Relationships Follow a Predictable
Save your marriage-before trouble
It's clear--more than half of us are not only bad at
marriage, we're lousy at divorce. We're still doing it in record numbers, but we don't seem to be
learning a thing from the experience: 60 percent of second marriages fail as well. After we face
the failure, dry the tears, and explain it all to the kids, we still don't know how to make
So, is it possible to learn from others' successes?
Researchers began a long-term look at marriage to discover what makes the good ones work. They
examined every facet of marital interaction and their findings provide nothing short of a blueprint
for successful marriage.
Charting the marriage map
Relationships unfold through time--a concept curiously absent
in most views of marriage. The lack of any guidelines for helping couples in distress triggered
research regarding a framework for assessing their problems. Through empirical research, a system
was developed to chart the marital relationship as it progresses (and always comes close to
undoing) to accommodate two people who are themselves evolving as individuals.
Marriages seem to evolve through six distinct stages toward
intimacy and mutuality. Each of these passages poses specific challenges to individual and couple
development. Yet even though the progress may be predictable, it is definitely not
The length of a marriage is no guide as to what sort of
issues a couple may be stumbling over; some may stay stuck on a single issue for decades. And the
development doesn't proceed in a linear fashion from one stage to the next; rather it is cyclic.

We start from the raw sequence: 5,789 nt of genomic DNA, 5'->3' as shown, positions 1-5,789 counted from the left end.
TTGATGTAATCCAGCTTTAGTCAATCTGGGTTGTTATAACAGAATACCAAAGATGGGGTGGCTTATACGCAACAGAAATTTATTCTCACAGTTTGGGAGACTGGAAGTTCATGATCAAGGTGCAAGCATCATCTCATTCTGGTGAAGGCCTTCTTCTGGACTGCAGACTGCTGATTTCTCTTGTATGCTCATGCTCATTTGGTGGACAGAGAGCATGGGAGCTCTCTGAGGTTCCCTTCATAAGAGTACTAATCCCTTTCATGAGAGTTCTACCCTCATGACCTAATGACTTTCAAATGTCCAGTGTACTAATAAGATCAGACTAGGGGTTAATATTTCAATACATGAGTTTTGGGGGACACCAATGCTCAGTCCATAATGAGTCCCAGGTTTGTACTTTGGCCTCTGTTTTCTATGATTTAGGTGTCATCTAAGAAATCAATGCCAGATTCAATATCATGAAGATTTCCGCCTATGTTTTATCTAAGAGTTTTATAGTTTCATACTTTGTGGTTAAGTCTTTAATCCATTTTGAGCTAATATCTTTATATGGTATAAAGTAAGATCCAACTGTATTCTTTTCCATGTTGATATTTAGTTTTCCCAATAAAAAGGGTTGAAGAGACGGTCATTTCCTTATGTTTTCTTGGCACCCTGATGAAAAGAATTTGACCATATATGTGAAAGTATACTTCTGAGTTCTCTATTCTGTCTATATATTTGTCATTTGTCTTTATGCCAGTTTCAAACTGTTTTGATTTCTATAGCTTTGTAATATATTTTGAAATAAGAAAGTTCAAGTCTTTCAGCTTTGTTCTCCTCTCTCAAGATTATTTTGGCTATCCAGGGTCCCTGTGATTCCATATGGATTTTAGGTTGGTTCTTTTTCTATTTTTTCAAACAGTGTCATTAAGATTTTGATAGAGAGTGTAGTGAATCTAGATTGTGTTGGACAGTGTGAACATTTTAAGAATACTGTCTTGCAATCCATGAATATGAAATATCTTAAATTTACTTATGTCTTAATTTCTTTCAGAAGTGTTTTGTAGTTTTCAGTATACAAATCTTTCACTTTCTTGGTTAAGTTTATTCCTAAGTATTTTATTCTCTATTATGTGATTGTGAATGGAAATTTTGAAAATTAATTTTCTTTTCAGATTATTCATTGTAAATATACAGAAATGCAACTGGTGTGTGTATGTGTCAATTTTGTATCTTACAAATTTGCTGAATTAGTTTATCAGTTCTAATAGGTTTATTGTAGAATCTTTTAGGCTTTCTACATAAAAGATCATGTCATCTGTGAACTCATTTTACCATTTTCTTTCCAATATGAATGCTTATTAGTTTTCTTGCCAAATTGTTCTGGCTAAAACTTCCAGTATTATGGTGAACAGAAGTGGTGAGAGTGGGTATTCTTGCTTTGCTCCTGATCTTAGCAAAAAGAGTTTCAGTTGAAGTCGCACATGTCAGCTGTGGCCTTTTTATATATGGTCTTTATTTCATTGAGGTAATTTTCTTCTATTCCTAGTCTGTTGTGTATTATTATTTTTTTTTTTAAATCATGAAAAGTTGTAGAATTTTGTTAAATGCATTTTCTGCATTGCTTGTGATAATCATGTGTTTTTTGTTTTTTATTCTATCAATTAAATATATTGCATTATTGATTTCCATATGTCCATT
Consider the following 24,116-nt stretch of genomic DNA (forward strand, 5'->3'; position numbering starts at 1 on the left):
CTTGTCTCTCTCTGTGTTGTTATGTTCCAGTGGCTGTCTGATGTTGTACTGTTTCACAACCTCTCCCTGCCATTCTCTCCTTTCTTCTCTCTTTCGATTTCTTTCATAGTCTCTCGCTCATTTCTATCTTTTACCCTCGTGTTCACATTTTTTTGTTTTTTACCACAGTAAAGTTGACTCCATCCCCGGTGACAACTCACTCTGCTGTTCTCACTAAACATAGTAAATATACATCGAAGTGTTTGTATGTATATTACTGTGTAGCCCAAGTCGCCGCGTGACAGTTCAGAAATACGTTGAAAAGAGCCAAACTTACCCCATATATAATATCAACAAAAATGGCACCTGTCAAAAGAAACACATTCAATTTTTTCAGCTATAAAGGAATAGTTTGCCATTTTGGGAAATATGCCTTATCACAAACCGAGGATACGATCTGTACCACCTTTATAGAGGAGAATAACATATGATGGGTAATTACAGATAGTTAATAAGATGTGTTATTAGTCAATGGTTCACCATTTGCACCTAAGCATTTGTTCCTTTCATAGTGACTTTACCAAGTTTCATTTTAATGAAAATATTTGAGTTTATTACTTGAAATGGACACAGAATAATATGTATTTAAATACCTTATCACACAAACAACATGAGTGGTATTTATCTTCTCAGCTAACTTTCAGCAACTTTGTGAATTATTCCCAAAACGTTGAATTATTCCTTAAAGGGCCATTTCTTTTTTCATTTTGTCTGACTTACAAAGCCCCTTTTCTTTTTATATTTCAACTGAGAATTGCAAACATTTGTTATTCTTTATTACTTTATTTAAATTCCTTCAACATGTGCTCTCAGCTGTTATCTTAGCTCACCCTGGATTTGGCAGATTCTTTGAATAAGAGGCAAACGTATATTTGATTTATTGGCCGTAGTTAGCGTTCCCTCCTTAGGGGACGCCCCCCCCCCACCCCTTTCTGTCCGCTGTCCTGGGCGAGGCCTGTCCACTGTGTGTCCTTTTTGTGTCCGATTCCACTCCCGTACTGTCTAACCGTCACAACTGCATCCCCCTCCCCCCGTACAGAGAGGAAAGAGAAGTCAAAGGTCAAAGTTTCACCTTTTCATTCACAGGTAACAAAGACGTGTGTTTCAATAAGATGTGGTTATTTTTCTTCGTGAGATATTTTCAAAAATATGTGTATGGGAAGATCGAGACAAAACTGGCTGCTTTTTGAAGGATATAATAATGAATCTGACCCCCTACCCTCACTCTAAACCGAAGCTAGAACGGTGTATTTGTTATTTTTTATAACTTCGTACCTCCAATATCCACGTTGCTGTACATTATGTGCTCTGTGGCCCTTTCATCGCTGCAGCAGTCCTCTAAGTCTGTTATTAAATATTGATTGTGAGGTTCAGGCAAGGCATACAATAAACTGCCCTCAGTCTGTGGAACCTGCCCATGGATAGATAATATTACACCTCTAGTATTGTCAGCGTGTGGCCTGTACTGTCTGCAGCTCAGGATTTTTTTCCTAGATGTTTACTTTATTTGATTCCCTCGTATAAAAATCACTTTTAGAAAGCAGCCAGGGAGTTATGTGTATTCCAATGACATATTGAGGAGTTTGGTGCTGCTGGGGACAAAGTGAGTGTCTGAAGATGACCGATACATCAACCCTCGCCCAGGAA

When a couple is hit with stress at any point, they may go back to an earlier stage. All, however,
face power struggles in the middle stages, and even the best don't see the dawn of mutuality--that
easy flow of support and intimacy--before 10 to 15 years.
The Six Stages of
1. Romance (Honeymoon) Fusion
2. Expectations -Compromise
3. Power Struggle- Control
4. Seven-Year Itch Competition (regardless of time
5. Reconciliation- Cooperation
6. Acceptance- Collaboration
The most important indicators of individual stages are
emotional themes and interaction patterns. In the first stage for example--the mooning, spooning
phase--the marital partners see each other as perfect and identical. This is necessary for
developing a sense of belonging and trust in each other's commitment to an evolving relationship.
Yet as renewed career goals or signs of external interests emerge--as they must--the other partner
may view it as betrayal. The task is then to start down the rocky road of accepting divergence as
enhancing the relationship.
Similarly, in the second stage, couples experience individual
change as disappointment, anxiety, and self-doubt: a "What's wrong with me?" attitude. Together,
their task is to draw a distinct boundary between themselves as a unit and the rest of the world
that impinges on it. It takes a strong sense of “coupleness” to face what happens next.
Over the next three stages, as partners' interests diverge
and develop independently, earlier efforts at accommodation now fall by the wayside. Typically,
each tries to control the other--a classic power struggle with all the accusation they can muster.
Not only do they not agree on anything, they feel that they have lost any connection with each
other. This may scare them, but they are more afraid to let down their defenses lest they be
controlled by the other. What's needed is not just the ability to recognize differences but finding
new ways of negotiating them--ways of expressing themselves without crushing the other. What more